Wednesday, January 17, 2007

Unloaded: The Mind's Baggage

Music and all that
From where comes this music? Who sings it? What is the song about? When was it first sung? And why does it affect me so much?

Having asked myself the five important 'W' questions, I can now sit contented. I can wallow in the fallowness of perceived logic. I can now brave conjecture, rumour, established understanding, opinionated study. And simply believe in it all. Or not.

So I listen without reservation, perhaps armed with some scattered knowledge; and I like and I don't, because I do.

And so...

Why does music break me down? When will it not? What more can it keep doing to me beyond all the infinite things it has already done? Where can I go with it? Who will go with me?

Herbie Hancock & Wayne Shorter
They played at the Dalhousie Institute grounds on Sunday, January 14th. The entire community of western music lovers in this city could not stop talking about the event days before it happened. The press hyped it in their usual, boring manner. And then at 9.30 on the evening of the day, it was over. Just like that. They came, they played, they went.

HH & WS, with musicians from the Thelonius Monk Institute of Jazz performed for about two hours. An estimated crowd of approximately 2500 people thronged the space. There were irritants. Many with no interest in jazz spent a fruitful time socialising with no concern for genuine listeners. Others were there to be seen, to be able to say the next day they were there, just in case something exciting was reported in the gossip or review pages.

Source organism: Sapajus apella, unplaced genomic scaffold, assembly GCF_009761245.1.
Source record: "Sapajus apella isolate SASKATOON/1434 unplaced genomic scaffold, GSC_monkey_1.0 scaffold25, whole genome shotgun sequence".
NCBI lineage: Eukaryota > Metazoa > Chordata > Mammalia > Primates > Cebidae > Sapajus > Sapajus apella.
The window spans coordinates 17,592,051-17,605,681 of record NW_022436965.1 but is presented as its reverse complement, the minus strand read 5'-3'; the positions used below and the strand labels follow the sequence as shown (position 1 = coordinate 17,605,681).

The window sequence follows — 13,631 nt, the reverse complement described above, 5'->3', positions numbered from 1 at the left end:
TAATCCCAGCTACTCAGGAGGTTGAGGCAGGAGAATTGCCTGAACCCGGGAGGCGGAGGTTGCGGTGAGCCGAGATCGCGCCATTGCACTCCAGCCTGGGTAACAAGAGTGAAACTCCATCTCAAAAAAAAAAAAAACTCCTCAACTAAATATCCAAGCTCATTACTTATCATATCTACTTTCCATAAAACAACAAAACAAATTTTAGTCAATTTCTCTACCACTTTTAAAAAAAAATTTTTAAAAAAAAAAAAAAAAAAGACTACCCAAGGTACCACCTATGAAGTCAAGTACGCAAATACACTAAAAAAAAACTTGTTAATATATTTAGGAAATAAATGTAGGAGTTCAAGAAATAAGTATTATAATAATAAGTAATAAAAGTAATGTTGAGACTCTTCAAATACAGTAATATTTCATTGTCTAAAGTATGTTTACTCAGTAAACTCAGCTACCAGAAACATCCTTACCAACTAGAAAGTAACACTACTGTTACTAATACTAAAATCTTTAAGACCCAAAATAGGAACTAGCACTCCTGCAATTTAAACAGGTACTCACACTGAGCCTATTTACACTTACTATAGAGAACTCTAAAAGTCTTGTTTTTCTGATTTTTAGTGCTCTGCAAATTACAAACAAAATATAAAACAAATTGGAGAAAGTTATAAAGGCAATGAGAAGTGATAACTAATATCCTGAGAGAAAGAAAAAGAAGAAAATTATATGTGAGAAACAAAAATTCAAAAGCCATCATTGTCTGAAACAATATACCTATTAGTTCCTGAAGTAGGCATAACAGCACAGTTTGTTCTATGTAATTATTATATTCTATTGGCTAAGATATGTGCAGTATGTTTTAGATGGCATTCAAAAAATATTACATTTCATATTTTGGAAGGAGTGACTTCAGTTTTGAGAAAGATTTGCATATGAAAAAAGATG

But that's Calcutta. It happens at any event. Nevertheless, those who wanted good jazz, got it. In a healthy dose. And free of entry cost too!

While leaving, someone mentioned the poor sound amplification; someone else gave the show a rating of 6.5 on a scale of 10 for “after-show feeling” against an anticipated 8 or 9. Does anyone listen to the music anymore? I doubt it. Too many folks seeking criticism value and others trying to get in touch with “inner feelings”. A distinguished reviewer, a don at a university, known for his knowledge and avidity as a music buff, writing in Calcutta's highest selling rag, claimed it wasn't, at the end of it all, a good enough show. The savant speaks.

I heard Weather Report's Mysterious Traveler and Hancock's Watermelon Man when I was 17 years of age. Both were part of a large, varied, but limited collection I was exposed to, which would completely change my approach to music listening and appreciation forever. For the better too, I should add. Not having had the advantage of going to western shores and being able to choose the live music I wanted to hear, I waited for jazz fests and other like events to be able to hear some of the names I respected immensely. With no choice, I heard whoever performed. With that, my growing interest in the music expanded my horizons. A minuscule number of the big names came to India, only a few of them played in Calcutta, and it was not always possible for me to be present at their shows. Still and all, every moment and rupee spent at the shows I did go for was worth more than I'll ever have.

And the same is true of the Herbie and Wayne concert last Sunday. I had goosebumps for as long as the two played and for a long while after that. I sneer at every reviewer, critic and envious musician for their post-concert opinionated rot. I ignore the uninitiated, the chatterati, the social wanna-bes who were there, as they have no desire to know, or do, better. For me, that concert was a music event of a lifetime. I shall probably never see them live again and I'm glad I went.

I listened to the music. Did you?

Bag Stories